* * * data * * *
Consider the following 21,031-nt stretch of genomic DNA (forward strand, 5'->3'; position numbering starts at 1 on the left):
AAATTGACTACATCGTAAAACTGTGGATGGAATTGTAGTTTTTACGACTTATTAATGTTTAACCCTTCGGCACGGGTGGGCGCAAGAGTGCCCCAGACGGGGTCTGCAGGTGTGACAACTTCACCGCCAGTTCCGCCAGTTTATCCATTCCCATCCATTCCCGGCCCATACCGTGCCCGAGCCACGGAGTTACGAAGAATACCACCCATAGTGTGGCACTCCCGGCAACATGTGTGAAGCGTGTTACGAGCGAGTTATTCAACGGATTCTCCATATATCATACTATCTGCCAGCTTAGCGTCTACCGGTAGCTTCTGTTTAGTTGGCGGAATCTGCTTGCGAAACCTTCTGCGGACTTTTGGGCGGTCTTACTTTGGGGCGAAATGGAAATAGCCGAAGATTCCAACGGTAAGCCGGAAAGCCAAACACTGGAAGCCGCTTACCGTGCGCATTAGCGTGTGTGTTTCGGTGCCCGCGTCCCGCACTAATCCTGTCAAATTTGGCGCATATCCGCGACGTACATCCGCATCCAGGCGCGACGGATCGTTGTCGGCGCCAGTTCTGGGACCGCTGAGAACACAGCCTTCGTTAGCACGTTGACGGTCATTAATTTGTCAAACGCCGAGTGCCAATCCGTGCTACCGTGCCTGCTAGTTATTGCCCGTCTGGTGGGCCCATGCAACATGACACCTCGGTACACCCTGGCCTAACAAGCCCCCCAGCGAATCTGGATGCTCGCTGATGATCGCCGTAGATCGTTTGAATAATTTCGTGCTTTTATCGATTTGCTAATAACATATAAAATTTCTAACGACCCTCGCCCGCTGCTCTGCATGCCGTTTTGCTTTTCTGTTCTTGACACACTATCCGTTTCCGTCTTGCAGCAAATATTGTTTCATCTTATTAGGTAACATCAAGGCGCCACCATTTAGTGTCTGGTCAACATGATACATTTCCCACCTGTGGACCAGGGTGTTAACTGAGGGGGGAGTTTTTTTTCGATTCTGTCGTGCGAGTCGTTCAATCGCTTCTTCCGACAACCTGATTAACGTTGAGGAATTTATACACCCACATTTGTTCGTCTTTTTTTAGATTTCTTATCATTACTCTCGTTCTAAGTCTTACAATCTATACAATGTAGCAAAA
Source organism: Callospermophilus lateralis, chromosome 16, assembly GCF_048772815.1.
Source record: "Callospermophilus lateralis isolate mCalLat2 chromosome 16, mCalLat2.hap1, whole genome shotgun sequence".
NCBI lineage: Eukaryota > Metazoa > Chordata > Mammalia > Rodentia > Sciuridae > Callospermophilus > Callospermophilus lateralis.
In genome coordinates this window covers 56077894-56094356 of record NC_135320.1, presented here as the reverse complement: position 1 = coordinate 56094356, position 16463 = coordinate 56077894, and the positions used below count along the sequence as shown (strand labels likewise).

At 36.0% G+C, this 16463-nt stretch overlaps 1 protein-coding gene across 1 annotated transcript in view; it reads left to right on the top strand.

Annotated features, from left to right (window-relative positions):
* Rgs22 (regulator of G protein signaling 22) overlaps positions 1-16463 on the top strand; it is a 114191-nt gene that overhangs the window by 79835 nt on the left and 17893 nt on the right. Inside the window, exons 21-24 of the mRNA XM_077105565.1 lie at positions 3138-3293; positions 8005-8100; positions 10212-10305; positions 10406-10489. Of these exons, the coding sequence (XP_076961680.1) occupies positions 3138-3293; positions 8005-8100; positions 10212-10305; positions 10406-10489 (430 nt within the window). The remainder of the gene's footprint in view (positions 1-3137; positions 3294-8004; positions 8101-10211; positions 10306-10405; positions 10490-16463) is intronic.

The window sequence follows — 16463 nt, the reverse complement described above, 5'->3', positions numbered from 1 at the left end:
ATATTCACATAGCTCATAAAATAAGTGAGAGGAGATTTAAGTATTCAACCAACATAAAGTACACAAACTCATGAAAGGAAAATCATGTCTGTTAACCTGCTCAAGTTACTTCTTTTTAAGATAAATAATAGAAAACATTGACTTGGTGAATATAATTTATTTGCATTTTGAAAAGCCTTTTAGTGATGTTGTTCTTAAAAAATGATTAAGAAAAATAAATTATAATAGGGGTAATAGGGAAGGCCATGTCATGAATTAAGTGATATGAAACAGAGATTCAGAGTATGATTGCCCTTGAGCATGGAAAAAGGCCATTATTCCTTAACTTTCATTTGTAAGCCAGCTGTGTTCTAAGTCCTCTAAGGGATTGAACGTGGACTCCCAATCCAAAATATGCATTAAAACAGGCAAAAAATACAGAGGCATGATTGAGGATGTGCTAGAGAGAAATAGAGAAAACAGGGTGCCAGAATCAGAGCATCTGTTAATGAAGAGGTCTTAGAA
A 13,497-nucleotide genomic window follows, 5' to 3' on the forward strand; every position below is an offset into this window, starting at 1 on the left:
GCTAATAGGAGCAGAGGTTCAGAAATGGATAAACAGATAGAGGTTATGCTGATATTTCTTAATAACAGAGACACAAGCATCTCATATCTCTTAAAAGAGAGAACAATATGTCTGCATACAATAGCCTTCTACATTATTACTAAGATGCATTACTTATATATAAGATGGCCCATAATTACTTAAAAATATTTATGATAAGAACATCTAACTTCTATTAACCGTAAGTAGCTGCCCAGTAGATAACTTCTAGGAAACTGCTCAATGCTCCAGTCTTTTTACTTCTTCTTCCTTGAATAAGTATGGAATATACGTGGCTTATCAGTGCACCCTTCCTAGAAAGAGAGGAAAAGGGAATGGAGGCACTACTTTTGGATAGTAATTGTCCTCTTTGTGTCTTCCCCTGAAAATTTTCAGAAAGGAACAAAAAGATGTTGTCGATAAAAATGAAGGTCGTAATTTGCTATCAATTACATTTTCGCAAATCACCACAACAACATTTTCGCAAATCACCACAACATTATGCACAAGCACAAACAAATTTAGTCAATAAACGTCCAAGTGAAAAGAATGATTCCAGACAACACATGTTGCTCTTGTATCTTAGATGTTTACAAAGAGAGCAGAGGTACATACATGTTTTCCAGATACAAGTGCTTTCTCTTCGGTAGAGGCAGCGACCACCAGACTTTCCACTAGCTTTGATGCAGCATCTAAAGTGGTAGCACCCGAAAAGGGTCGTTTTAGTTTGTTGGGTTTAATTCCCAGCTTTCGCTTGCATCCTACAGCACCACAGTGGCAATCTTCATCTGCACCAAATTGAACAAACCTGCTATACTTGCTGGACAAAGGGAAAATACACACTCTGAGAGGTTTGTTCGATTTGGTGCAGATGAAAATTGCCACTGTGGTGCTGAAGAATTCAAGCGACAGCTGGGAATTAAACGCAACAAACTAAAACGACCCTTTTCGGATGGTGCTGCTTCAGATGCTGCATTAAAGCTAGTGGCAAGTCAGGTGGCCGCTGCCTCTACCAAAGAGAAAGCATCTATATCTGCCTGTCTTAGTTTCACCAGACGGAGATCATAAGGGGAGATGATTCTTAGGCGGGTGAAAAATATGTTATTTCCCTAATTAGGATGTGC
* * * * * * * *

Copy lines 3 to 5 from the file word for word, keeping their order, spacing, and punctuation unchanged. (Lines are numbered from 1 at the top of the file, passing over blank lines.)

Source organism: Callospermophilus lateralis, chromosome 16, assembly GCF_048772815.1.
Source record: "Callospermophilus lateralis isolate mCalLat2 chromosome 16, mCalLat2.hap1, whole genome shotgun sequence".
NCBI lineage: Eukaryota > Metazoa > Chordata > Mammalia > Rodentia > Sciuridae > Callospermophilus > Callospermophilus lateralis.